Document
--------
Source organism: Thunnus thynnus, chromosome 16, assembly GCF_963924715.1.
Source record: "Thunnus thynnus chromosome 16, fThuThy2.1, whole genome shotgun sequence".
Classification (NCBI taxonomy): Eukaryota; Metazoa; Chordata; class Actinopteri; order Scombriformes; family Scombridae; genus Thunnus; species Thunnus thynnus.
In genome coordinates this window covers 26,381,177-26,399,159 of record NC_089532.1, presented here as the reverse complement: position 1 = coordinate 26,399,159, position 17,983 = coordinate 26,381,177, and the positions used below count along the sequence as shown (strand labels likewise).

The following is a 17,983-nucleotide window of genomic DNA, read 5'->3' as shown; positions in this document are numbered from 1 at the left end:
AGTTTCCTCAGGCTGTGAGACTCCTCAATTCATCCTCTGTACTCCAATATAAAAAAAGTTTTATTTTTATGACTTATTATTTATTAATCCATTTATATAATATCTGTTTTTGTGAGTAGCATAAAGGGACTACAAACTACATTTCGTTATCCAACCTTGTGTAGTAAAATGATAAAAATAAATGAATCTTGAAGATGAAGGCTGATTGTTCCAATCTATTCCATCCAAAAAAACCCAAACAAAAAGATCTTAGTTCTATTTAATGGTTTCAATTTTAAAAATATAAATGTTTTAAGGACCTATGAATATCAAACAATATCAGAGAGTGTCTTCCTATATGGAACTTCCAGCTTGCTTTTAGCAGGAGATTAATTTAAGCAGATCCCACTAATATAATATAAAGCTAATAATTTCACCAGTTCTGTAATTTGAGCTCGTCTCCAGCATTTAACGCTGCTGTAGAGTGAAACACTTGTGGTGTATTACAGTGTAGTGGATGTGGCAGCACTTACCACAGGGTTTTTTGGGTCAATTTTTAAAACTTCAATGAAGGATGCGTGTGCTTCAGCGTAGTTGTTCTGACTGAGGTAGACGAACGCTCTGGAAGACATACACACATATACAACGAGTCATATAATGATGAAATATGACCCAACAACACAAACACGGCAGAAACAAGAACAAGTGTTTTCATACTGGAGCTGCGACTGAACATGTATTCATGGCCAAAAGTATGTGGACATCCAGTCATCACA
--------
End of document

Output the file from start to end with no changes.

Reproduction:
Source organism: Thunnus thynnus, chromosome 16, assembly GCF_963924715.1.
Source record: "Thunnus thynnus chromosome 16, fThuThy2.1, whole genome shotgun sequence".
Classification (NCBI taxonomy): Eukaryota; Metazoa; Chordata; class Actinopteri; order Scombriformes; family Scombridae; genus Thunnus; species Thunnus thynnus.
In genome coordinates this window covers 26,381,177-26,399,159 of record NC_089532.1, presented here as the reverse complement: position 1 = coordinate 26,399,159, position 17,983 = coordinate 26,381,177, and the positions used below count along the sequence as shown (strand labels likewise).

The following is a 17,983-nucleotide window of genomic DNA, read 5'->3' as shown; positions in this document are numbered from 1 at the left end:
AGTTTCCTCAGGCTGTGAGACTCCTCAATTCATCCTCTGTACTCCAATATAAAAAAAGTTTTATTTTTATGACTTATTATTTATTAATCCATTTATATAATATCTGTTTTTGTGAGTAGCATAAAGGGACTACAAACTACATTTCGTTATCCAACCTTGTGTAGTAAAATGATAAAAATAAATGAATCTTGAAGATGAAGGCTGATTGTTCCAATCTATTCCATCCAAAAAAACCCAAACAAAAAGATCTTAGTTCTATTTAATGGTTTCAATTTTAAAAATATAAATGTTTTAAGGACCTATGAATATCAAACAATATCAGAGAGTGTCTTCCTATATGGAACTTCCAGCTTGCTTTTAGCAGGAGATTAATTTAAGCAGATCCCACTAATATAATATAAAGCTAATAATTTCACCAGTTCTGTAATTTGAGCTCGTCTCCAGCATTTAACGCTGCTGTAGAGTGAAACACTTGTGGTGTATTACAGTGTAGTGGATGTGGCAGCACTTACCACAGGGTTTTTTGGGTCAATTTTTAAAACTTCAATGAAGGATGCGTGTGCTTCAGCGTAGTTGTTCTGACTGAGGTAGACGAACGCTCTGGAAGACATACACACATATACAACGAGTCATATAATGATGAAATATGACCCAACAACACAAACACGGCAGAAACAAGAACAAGTGTTTTCATACTGGAGCTGCGACTGAACATGTATTCATGGCCAAAAGTATGTGGACATCCAGTCATCACA